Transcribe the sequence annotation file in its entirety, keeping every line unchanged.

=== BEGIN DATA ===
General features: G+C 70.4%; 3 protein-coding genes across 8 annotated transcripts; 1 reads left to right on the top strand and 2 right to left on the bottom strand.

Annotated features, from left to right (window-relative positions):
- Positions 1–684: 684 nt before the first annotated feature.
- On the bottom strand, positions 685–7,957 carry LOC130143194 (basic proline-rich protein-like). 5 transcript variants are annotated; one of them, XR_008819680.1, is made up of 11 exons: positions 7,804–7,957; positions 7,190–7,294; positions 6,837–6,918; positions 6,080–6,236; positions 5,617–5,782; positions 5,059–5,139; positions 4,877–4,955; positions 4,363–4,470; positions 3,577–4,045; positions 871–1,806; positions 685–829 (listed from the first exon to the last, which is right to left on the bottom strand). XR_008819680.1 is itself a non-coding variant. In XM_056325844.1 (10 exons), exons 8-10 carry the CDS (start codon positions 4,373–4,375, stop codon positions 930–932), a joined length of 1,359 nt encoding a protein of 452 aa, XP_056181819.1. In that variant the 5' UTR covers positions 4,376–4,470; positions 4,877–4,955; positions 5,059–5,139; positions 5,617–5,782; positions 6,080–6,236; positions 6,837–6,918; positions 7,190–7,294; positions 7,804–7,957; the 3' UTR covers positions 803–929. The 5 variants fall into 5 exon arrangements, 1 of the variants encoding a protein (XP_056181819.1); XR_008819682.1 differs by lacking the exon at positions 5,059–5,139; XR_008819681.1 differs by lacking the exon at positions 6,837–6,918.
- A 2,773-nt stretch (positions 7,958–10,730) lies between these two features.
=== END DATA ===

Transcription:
General features: G+C 70.4%; 3 protein-coding genes across 8 annotated transcripts; 1 reads left to right on the top strand and 2 right to left on the bottom strand.

Annotated features, from left to right (window-relative positions):
- Positions 1–684: 684 nt before the first annotated feature.
- On the bottom strand, positions 685–7,957 carry LOC130143194 (basic proline-rich protein-like). 5 transcript variants are annotated; one of them, XR_008819680.1, is made up of 11 exons: positions 7,804–7,957; positions 7,190–7,294; positions 6,837–6,918; positions 6,080–6,236; positions 5,617–5,782; positions 5,059–5,139; positions 4,877–4,955; positions 4,363–4,470; positions 3,577–4,045; positions 871–1,806; positions 685–829 (listed from the first exon to the last, which is right to left on the bottom strand). XR_008819680.1 is itself a non-coding variant. In XM_056325844.1 (10 exons), exons 8-10 carry the CDS (start codon positions 4,373–4,375, stop codon positions 930–932), a joined length of 1,359 nt encoding a protein of 452 aa, XP_056181819.1. In that variant the 5' UTR covers positions 4,376–4,470; positions 4,877–4,955; positions 5,059–5,139; positions 5,617–5,782; positions 6,080–6,236; positions 6,837–6,918; positions 7,190–7,294; positions 7,804–7,957; the 3' UTR covers positions 803–929. The 5 variants fall into 5 exon arrangements, 1 of the variants encoding a protein (XP_056181819.1); XR_008819682.1 differs by lacking the exon at positions 5,059–5,139; XR_008819681.1 differs by lacking the exon at positions 6,837–6,918.
- A 2,773-nt stretch (positions 7,958–10,730) lies between these two features.